Home News James F. Dobbins, Leading Authority on Nation Building, Dies at 81

James F. Dobbins, Leading Authority on Nation Building, Dies at 81

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James F. Dobbins, Leading Authority on Nation Building, Dies at 81


He counseled pragmatism, warning that there was no single solution for every country’s problems. Still, he repeatedly emphasized the need to establish security first, after which, he said, political and economic redevelopment could flow safely.

When the United States invaded Afghanistan after the attacks of Sept. 11, 2001, Mr. Dobbins was selected as envoy to the anti-Taliban opposition, and then to the new government. On a rainy day in Kabul, in December 2001, he proudly presided over the reopening of the U.S. Embassy, which had been closed in 1989.

“We are here, and we are here to stay,” he said.

Despite playing that central role, he was later critical of the government’s efforts in Afghanistan, and later in Iraq — especially after he retired in 2002, when he became the director of the International Security and Defense Policy Center at the RAND Corporation, a nonpartisan think tank.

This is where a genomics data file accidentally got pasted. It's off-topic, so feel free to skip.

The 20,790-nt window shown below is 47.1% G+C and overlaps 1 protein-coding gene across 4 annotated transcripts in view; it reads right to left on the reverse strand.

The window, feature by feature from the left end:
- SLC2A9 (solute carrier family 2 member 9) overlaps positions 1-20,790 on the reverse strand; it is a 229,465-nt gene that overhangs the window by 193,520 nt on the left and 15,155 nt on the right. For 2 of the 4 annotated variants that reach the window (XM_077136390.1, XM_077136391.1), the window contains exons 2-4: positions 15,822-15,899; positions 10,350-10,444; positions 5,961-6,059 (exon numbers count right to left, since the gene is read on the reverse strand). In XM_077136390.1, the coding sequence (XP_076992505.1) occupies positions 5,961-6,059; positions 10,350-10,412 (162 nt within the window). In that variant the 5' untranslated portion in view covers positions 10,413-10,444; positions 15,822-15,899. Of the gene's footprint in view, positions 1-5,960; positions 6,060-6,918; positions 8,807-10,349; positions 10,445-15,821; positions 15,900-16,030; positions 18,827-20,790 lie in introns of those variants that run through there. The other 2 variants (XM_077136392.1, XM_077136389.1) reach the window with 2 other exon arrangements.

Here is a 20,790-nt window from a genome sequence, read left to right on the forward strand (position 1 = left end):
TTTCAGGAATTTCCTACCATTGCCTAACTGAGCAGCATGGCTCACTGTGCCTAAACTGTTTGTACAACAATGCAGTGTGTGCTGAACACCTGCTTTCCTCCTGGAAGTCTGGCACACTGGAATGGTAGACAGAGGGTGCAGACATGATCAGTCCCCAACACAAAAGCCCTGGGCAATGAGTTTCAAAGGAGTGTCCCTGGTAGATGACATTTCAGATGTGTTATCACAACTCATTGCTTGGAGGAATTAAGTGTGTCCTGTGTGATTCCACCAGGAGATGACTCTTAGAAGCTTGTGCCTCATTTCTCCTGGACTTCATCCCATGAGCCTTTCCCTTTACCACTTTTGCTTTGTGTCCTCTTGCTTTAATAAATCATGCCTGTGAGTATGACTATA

“His quality of analysis was not compromised by his personal involvement,” said Meghan O’Sullivan, the director of the Belfer Center of Science and International Affairs at Harvard. “He was able to distinguish his hopes from his analysis, which is something that many people in the arena struggle to do.”

A prolific author, Mr. Dobbins wrote a series of practical guides for nation building, then drew on those insights in speeches, opinion pieces and long essays to make the case that the efforts in Afghanistan and Iraq were coming up short.

“In a country like Iraq where the governmental structure has collapsed, the first priority is to establish public security,” he wrote in The New York Times in 2004. “The Pentagon focused more on hardware than software, on improving infrastructure rather than social structures.”

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